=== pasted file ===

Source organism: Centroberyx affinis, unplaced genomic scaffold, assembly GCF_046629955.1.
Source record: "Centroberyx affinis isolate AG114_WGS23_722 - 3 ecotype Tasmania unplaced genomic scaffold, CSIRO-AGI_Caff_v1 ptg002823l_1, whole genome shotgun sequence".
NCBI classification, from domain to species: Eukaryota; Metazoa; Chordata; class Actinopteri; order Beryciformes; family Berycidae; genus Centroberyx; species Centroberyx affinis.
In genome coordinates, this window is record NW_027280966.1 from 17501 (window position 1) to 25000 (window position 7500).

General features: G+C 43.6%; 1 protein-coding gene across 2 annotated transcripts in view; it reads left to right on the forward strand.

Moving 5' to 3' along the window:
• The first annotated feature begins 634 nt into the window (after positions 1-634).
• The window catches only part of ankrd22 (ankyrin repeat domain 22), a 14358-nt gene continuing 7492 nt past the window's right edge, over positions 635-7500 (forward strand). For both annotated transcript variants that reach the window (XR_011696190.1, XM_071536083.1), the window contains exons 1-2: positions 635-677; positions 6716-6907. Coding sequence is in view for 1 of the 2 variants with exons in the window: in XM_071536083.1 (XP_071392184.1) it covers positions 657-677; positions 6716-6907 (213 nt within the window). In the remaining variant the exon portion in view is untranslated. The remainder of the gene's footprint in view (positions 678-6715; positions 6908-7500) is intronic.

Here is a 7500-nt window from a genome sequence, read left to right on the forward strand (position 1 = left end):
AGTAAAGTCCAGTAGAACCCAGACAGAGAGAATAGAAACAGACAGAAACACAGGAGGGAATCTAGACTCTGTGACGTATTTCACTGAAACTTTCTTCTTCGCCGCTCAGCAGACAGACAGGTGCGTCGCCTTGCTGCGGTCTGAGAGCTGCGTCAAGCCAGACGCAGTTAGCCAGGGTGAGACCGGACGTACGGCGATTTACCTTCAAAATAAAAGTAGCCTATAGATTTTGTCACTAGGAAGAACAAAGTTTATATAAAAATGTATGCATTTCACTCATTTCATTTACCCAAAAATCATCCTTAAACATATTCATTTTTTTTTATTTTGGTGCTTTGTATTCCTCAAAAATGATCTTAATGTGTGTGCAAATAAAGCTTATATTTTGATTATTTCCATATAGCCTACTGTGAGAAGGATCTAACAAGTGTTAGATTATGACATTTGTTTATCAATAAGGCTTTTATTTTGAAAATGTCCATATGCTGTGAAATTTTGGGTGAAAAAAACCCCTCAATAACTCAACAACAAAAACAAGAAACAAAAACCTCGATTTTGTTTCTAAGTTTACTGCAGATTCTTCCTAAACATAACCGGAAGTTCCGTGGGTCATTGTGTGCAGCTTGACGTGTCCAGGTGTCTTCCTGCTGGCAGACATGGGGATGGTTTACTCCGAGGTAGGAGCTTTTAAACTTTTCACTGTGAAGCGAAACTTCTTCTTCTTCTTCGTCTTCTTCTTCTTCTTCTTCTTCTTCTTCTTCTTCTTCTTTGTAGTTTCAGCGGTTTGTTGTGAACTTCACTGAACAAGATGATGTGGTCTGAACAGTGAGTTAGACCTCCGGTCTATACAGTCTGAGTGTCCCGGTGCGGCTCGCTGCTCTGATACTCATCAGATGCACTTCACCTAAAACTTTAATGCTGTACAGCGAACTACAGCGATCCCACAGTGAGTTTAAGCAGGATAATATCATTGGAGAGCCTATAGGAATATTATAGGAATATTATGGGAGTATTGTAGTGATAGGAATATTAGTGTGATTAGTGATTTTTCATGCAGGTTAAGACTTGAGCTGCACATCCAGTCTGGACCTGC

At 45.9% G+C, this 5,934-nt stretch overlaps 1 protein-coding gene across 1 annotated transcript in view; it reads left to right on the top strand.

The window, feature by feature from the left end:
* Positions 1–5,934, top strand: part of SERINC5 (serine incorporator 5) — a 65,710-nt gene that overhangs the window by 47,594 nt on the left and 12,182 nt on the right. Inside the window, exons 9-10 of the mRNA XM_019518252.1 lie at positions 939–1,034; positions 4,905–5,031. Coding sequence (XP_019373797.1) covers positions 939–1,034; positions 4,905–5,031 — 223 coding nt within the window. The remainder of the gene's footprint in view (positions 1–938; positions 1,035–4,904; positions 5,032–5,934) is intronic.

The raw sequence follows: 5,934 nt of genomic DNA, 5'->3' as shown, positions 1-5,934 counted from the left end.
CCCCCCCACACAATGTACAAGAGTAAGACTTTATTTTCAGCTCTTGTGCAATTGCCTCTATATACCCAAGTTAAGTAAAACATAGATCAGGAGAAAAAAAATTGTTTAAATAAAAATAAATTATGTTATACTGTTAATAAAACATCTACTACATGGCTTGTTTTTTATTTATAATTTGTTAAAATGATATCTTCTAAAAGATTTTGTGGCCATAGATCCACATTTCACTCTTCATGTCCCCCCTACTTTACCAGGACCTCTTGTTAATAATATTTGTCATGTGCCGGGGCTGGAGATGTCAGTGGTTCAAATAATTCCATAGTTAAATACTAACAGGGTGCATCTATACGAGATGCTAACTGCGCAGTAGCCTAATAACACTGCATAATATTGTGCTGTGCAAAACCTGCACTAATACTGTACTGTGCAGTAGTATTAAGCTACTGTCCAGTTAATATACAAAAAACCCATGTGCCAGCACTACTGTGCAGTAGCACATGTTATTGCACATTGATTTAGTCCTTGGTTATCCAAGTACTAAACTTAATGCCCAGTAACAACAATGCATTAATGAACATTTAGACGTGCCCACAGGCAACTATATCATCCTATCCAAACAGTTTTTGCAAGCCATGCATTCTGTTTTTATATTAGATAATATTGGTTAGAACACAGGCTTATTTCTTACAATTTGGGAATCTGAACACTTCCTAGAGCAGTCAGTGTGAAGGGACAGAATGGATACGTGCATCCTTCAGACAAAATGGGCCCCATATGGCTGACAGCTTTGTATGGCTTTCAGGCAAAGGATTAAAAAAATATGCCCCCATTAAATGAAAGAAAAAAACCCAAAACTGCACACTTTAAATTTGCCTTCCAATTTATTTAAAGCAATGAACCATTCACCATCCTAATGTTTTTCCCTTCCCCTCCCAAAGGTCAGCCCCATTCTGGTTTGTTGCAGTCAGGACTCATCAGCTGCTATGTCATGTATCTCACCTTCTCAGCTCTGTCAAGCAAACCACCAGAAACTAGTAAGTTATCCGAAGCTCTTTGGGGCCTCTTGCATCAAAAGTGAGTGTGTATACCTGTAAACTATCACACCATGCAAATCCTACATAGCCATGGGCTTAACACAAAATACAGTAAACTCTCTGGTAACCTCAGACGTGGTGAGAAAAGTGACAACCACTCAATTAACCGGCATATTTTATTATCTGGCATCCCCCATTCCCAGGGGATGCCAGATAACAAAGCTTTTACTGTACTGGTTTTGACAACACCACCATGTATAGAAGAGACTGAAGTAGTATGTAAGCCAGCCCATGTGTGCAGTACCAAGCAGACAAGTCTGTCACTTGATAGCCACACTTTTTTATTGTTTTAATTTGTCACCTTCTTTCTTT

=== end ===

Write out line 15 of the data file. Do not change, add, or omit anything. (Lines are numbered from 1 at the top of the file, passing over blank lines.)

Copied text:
CCCCCCCACACAATGTACAAGAGTAAGACTTTATTTTCAGCTCTTGTGCAATTGCCTCTATATACCCAAGTTAAGTAAAACATAGATCAGGAGAAAAAAAATTGTTTAAATAAAAATAAATTATGTTATACTGTTAATAAAACATCTACTACATGGCTTGTTTTTTATTTATAATTTGTTAAAATGATATCTTCTAAAAGATTTTGTGGCCATAGATCCACATTTCACTCTTCATGTCCCCCCTACTTTACCAGGACCTCTTGTTAATAATATTTGTCATGTGCCGGGGCTGGAGATGTCAGTGGTTCAAATAATTCCATAGTTAAATACTAACAGGGTGCATCTATACGAGATGCTAACTGCGCAGTAGCCTAATAACACTGCATAATATTGTGCTGTGCAAAACCTGCACTAATACTGTACTGTGCAGTAGTATTAAGCTACTGTCCAGTTAATATACAAAAAACCCATGTGCCAGCACTACTGTGCAGTAGCACATGTTATTGCACATTGATTTAGTCCTTGGTTATCCAAGTACTAAACTTAATGCCCAGTAACAACAATGCATTAATGAACATTTAGACGTGCCCACAGGCAACTATATCATCCTATCCAAACAGTTTTTGCAAGCCATGCATTCTGTTTTTATATTAGATAATATTGGTTAGAACACAGGCTTATTTCTTACAATTTGGGAATCTGAACACTTCCTAGAGCAGTCAGTGTGAAGGGACAGAATGGATACGTGCATCCTTCAGACAAAATGGGCCCCATATGGCTGACAGCTTTGTATGGCTTTCAGGCAAAGGATTAAAAAAATATGCCCCCATTAAATGAAAGAAAAAAACCCAAAACTGCACACTTTAAATTTGCCTTCCAATTTATTTAAAGCAATGAACCATTCACCATCCTAATGTTTTTCCCTTCCCCTCCCAAAGGTCAGCCCCATTCTGGTTTGTTGCAGTCAGGACTCATCAGCTGCTATGTCATGTATCTCACCTTCTCAGCTCTGTCAAGCAAACCACCAGAAACTAGTAAGTTATCCGAAGCTCTTTGGGGCCTCTTGCATCAAAAGTGAGTGTGTATACCTGTAAACTATCACACCATGCAAATCCTACATAGCCATGGGCTTAACACAAAATACAGTAAACTCTCTGGTAACCTCAGACGTGGTGAGAAAAGTGACAACCACTCAATTAACCGGCATATTTTATTATCTGGCATCCCCCATTCCCAGGGGATGCCAGATAACAAAGCTTTTACTGTACTGGTTTTGACAACACCACCATGTATAGAAGAGACTGAAGTAGTATGTAAGCCAGCCCATGTGTGCAGTACCAAGCAGACAAGTCTGTCACTTGATAGCCACACTTTTTTATTGTTTTAATTTGTCACCTTCTTTCTTT